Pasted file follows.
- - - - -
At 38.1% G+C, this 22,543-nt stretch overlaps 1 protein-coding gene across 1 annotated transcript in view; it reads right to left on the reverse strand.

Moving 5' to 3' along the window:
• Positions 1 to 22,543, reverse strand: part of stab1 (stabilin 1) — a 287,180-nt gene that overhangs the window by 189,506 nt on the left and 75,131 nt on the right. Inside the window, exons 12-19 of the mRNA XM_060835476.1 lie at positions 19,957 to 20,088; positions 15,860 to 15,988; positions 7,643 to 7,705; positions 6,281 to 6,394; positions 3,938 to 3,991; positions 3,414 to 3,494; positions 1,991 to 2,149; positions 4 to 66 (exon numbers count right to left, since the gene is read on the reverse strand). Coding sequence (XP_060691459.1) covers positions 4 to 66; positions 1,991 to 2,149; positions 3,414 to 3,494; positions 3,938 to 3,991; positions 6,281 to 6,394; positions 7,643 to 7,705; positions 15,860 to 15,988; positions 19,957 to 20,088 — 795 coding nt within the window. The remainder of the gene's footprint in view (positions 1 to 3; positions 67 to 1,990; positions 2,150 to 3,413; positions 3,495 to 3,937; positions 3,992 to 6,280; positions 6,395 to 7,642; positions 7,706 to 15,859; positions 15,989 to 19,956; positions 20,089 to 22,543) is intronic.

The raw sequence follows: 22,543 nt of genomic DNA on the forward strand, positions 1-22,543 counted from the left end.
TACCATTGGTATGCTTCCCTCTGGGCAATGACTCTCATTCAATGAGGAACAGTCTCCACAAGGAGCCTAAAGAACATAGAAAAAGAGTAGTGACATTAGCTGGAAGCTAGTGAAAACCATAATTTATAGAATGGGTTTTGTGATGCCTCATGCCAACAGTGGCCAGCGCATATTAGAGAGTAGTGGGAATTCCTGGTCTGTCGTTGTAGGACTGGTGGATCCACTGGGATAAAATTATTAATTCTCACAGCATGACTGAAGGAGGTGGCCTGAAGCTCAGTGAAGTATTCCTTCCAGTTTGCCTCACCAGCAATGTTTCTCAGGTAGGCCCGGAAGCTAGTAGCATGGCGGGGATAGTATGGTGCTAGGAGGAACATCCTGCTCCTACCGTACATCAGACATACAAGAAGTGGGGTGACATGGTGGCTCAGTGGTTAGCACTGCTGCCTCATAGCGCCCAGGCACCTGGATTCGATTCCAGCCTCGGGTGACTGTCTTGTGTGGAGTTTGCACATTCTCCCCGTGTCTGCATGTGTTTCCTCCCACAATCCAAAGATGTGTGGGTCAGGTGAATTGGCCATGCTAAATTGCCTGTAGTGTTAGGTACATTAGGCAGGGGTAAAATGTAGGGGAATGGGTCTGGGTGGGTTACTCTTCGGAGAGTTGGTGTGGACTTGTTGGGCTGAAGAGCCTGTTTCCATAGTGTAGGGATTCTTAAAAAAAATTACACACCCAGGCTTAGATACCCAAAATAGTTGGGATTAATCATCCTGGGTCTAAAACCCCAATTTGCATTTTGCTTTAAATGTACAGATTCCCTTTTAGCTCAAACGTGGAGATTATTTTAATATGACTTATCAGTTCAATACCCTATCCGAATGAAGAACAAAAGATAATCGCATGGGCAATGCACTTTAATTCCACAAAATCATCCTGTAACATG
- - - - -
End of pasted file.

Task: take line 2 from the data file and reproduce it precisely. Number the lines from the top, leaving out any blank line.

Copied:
Moving 5' to 3' along the window: